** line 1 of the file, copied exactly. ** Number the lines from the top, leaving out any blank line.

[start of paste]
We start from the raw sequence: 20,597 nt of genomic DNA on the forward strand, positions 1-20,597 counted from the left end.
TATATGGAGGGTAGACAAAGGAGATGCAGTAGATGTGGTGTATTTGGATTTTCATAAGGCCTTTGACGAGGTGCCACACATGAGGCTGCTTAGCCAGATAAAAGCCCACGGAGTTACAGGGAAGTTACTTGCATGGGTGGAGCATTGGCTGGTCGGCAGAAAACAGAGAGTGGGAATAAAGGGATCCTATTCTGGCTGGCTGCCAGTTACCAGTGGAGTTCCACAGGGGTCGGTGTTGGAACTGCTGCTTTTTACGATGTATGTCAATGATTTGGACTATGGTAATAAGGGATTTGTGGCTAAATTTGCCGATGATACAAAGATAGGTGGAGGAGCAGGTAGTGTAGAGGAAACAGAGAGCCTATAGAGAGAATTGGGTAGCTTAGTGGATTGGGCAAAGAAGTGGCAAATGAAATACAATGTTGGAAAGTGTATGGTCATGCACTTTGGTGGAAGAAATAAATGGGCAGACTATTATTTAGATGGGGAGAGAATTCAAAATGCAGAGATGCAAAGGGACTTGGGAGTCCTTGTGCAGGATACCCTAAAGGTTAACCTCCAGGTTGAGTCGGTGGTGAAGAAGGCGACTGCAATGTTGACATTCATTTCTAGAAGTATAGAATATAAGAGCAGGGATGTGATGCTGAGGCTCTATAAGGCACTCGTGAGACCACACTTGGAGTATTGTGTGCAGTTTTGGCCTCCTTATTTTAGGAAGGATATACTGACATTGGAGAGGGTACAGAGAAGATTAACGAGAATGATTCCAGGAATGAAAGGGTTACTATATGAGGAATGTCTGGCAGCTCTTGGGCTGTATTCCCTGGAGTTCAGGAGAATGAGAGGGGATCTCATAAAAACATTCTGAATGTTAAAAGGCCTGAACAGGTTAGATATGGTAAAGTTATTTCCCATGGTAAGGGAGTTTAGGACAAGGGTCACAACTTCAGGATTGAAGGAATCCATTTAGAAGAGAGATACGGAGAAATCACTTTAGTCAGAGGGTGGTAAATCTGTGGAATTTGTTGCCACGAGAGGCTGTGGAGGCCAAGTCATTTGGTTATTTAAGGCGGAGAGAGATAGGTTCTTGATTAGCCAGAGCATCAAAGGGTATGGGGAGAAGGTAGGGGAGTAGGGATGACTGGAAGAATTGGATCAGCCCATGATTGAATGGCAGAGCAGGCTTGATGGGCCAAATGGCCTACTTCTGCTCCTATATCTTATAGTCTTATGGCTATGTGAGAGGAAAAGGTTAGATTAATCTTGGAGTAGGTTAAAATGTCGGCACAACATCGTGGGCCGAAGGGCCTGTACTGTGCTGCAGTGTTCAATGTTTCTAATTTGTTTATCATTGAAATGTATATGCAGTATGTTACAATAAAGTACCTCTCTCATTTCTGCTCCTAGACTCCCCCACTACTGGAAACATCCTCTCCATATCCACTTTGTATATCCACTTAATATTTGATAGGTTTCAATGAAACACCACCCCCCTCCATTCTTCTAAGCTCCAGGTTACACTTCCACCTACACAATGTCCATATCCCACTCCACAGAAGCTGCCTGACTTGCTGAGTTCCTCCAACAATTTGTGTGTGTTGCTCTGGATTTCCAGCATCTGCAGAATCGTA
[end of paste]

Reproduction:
We start from the raw sequence: 20,597 nt of genomic DNA on the forward strand, positions 1-20,597 counted from the left end.